How does one know when something’s done, when the cycle is complete –
The rise of the palpable dough, the flour-stained surface; the hard rap of a knuckle on the crust of the hot loaf.
The children distracted with slabs of warm bread and honey, the oven door wedged once more, her hand in a mitt: ginger heat wafting into the kitchen, the leavening and the deepening color, lebkuchen and gingerbread losing their raw sheen. A change in the air – the first sheeting rain of autumn washing the dregs of summer away; or the barometer’s plunge, the pure iron descent of winter. Apples giving at the stem, unresistant to the grip of the branch, to the withered gold leaves. Words overtaking any possibility that they might mold themselves to some other shape, hardening to a form ineluctable and sure. The vein exhausted. The last man dead.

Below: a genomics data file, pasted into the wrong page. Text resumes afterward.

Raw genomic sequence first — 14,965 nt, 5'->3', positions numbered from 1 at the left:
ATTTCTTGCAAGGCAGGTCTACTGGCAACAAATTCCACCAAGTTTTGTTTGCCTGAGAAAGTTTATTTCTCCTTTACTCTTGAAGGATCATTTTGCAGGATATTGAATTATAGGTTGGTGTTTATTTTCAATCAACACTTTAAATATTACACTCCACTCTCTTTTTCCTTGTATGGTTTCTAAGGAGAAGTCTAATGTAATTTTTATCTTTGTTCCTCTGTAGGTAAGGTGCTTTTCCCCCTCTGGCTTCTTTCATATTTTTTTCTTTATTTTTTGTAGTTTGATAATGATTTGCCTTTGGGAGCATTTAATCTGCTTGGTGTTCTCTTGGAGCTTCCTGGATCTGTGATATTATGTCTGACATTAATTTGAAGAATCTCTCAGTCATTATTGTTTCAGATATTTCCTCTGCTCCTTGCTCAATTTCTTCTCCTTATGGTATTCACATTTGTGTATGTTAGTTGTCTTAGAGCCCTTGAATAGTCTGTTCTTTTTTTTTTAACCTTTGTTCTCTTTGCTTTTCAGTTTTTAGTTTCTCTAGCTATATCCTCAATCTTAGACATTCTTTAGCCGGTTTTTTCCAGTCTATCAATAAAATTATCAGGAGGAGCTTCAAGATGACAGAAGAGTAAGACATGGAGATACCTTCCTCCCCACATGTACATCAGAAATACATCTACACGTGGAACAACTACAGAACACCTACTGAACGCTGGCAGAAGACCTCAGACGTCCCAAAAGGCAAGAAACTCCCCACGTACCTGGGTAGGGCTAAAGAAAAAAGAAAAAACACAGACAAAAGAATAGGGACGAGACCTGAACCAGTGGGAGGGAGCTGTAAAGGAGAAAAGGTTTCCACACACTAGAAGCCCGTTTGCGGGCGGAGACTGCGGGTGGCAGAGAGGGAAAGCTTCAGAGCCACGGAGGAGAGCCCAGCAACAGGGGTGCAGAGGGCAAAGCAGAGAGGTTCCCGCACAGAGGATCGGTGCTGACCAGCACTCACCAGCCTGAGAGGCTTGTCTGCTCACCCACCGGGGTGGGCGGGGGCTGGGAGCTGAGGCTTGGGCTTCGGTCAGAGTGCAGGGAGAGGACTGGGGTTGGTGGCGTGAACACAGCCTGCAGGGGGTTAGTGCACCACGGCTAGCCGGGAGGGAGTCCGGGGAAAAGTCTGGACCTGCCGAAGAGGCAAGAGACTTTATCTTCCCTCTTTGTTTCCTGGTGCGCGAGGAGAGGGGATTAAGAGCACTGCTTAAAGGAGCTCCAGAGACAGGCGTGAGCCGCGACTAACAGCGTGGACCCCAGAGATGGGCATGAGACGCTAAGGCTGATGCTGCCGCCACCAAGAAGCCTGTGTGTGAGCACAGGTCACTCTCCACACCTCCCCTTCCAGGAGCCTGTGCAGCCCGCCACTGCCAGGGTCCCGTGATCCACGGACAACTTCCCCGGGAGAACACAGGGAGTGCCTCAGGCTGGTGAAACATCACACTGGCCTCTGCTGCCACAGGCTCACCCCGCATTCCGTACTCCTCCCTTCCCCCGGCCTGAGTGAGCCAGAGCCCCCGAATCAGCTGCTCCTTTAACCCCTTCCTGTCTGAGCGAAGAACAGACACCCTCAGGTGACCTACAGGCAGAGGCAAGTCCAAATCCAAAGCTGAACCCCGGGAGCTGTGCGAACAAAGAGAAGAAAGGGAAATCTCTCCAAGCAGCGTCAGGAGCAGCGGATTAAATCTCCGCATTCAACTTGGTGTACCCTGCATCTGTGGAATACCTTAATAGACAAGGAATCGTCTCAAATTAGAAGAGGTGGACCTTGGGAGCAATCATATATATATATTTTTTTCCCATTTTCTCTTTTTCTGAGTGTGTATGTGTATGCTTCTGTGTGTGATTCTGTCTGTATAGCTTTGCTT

–Wintering [ a novel of Sylvia Plath] by Kate Moses